Antarctic winds have nothing to stop them between Antarctica and Slope Point, the most southern spot of the South Island. Known as The Roaring Forties (for being at 40 degrees in latitude), the winds here flatten everything in their path, hence the trees being surreally bent.

    Photo courtesy of Dave Stamboulis

  • Water magic at McLean Falls

    The Catlins are also home to lots of waterfalls, with a constant mix of cascades and lush landscape found everywhere. McLean Falls on the Tautuku River are one of the best, easily accessed by a short hike up from the car park.

    Photo courtesy of Dave Stamboulis

  • Sea lions enjoying some play

    Along the coast in the Catlins is where you'll find plenty of marine wildlife. Rare yellow-eyed penguins can be spotted, fur seals, and colonies of sea lions come into many of the bays and beaches along the coast. While seals and sea lions can become aggressive if you come too close, you really don't have to worry in New Zealand about dangerous wildlife, as there are almost no poisonous or menacing large mammals that you'd find elsewhere in the wilderness. You do have to put up with pesky sandflies though, which come out in droves after rain.

    Photo courtesy of Dave Stamboulis

  • Kea in the forest

    You also might spot a kea while traveling here, the world's only alpine parrot. Once an abundant pest (kea are noted for stealing shiny things in camps, attacking the rubber on windshield wipers and other such annoyances), they are now endangered and protected under a wildlife act.

    Photo courtesy of Dave Stamboulis

  • Milford Sound from Gertrude Saddle

    Perhaps the best scenery is found in Fiordland, set in the wet southwest, where the mountains fall into the sea. The world-famous Milford Sound is found at the end of a stunning drive along the Milford Road, which offers abundant possibilities to stop and hike. One of the best views of the Milford Sound is seen from high above on the Gertrude Saddle Track.

    Photo courtesy of Dave Stamboulis

  • Walking under Mount Christina, Mount Crosscut and Mount Lyttle

    You'll also find access here to the Key Summit and Routeburn Track, known as one of the country's Great Walks. Stunning alpine vistas can be had on all sides, and the tracks are easy to navigate, with plenty of novice hikers getting some great taste of the high country without too much effort.

    Photo courtesy of Dave Stamboulis

  • Sunrise at Moeraki Boulders

    Heading back towards Christchurch along the Otago coast, most visitors will want to stop at the Moeraki Boulders, a group of large boulders that lie in a line along Koekohe Beach. The unique rocks are said to have taken over 4 million years to form, and Maori legend says that they are the remains of a wrecked sailing canoe. They are particularly atmospheric at high tide, reflecting on the water.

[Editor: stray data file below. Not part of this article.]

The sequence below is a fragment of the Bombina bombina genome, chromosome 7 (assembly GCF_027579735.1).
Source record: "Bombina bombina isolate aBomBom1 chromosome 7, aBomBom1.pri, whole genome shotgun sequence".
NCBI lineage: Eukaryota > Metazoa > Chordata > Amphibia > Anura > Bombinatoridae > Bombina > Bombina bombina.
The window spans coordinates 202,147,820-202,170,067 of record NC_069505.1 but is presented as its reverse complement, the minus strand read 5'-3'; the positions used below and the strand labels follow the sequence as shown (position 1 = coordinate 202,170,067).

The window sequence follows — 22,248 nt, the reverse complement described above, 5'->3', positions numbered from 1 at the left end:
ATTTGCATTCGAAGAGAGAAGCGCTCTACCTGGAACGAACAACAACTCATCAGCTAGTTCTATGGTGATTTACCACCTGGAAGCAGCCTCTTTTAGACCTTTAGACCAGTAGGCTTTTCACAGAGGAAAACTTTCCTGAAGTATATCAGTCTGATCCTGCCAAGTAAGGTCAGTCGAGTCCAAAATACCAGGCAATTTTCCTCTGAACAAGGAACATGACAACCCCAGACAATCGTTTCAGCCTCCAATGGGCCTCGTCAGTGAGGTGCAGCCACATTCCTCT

Photo courtesy of Dave Stamboulis

  • Christchurch's Cardboard Cathedral

    You'll undoubtedly start and finish your South Island journey in Christchurch, which is home to wonderful galleries, restaurants and cafes, along with a novel earthquake-art reconstruction scene. After the disastrous 2011 earthquake, which damaged much of the city center, many projects were launched as memorials or bright symbols of rebuilding. One of the more iconic ones is the Cardboard Cathedral, designed by Japanese architect Shigeru Ban, who is known as a "disaster architect." Made of cardboard tubes and shipping containers, the church was a temporary replacement for the damaged St. John's the Baptist Church, but has remained ever since.

    Photo courtesy of Dave Stamboulis

  • Punting on the Avon

    You can also enjoy Christchurch's plentiful green spaces, relaxing with an age-old tradition of punting on the Avon River. The river flows through several parks through the city, offering a leisurely way to tour the town. One of the largest is Hagley Park where you'll find the Botanic Gardens, as well as the Canterbury Museum, located in a historic heritage building and full of informative displays on the past, present and future of Christchurch and Canterbury.

    Photo courtesy of Dave Stamboulis

  • A classy finish to a great trip at The George

    Located just off of Hagley Park and a short walk from all the top sights in town, why not treat yourself to a fitting ending to your South Island sojourn by checking in at The George? A member of Small Luxury Hotels of the World, they've been New Zealand's leading boutique hotel for many years in a row. The hotel features elegant suites, snazzy fine dining and impeccable service, allowing you to relax and reflect on a marvelous journey.

    Photo courtesy of The George Hotel